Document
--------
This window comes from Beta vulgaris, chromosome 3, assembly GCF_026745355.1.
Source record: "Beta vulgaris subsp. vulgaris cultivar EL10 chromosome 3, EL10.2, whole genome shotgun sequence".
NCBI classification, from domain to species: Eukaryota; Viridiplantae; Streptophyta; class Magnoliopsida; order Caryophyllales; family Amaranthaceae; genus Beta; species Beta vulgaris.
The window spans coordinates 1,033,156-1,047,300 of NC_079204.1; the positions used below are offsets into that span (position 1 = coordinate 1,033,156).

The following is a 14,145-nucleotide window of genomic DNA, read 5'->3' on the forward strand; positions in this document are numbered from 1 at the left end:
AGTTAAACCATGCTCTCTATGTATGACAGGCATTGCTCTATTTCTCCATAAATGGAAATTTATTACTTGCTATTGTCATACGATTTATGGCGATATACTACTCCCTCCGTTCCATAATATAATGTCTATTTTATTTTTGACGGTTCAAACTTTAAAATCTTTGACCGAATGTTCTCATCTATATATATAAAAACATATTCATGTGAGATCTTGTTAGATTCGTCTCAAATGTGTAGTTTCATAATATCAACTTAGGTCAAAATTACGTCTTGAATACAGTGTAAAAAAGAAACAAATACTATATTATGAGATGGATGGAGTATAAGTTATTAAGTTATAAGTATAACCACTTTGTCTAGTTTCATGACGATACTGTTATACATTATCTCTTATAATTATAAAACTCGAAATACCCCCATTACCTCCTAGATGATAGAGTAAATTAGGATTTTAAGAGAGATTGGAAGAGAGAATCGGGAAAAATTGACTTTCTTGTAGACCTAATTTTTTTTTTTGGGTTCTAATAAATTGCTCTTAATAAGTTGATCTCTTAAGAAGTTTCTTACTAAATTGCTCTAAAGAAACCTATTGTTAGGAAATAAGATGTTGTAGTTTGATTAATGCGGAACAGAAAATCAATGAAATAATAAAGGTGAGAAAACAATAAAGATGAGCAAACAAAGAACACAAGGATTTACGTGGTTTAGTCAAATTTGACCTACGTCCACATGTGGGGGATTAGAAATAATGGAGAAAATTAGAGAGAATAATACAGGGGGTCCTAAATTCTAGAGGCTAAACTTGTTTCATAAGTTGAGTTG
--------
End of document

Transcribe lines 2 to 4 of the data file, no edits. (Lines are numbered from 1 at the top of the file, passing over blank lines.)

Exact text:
Source record: "Beta vulgaris subsp. vulgaris cultivar EL10 chromosome 3, EL10.2, whole genome shotgun sequence".
NCBI classification, from domain to species: Eukaryota; Viridiplantae; Streptophyta; class Magnoliopsida; order Caryophyllales; family Amaranthaceae; genus Beta; species Beta vulgaris.
The window spans coordinates 1,033,156-1,047,300 of NC_079204.1; the positions used below are offsets into that span (position 1 = coordinate 1,033,156).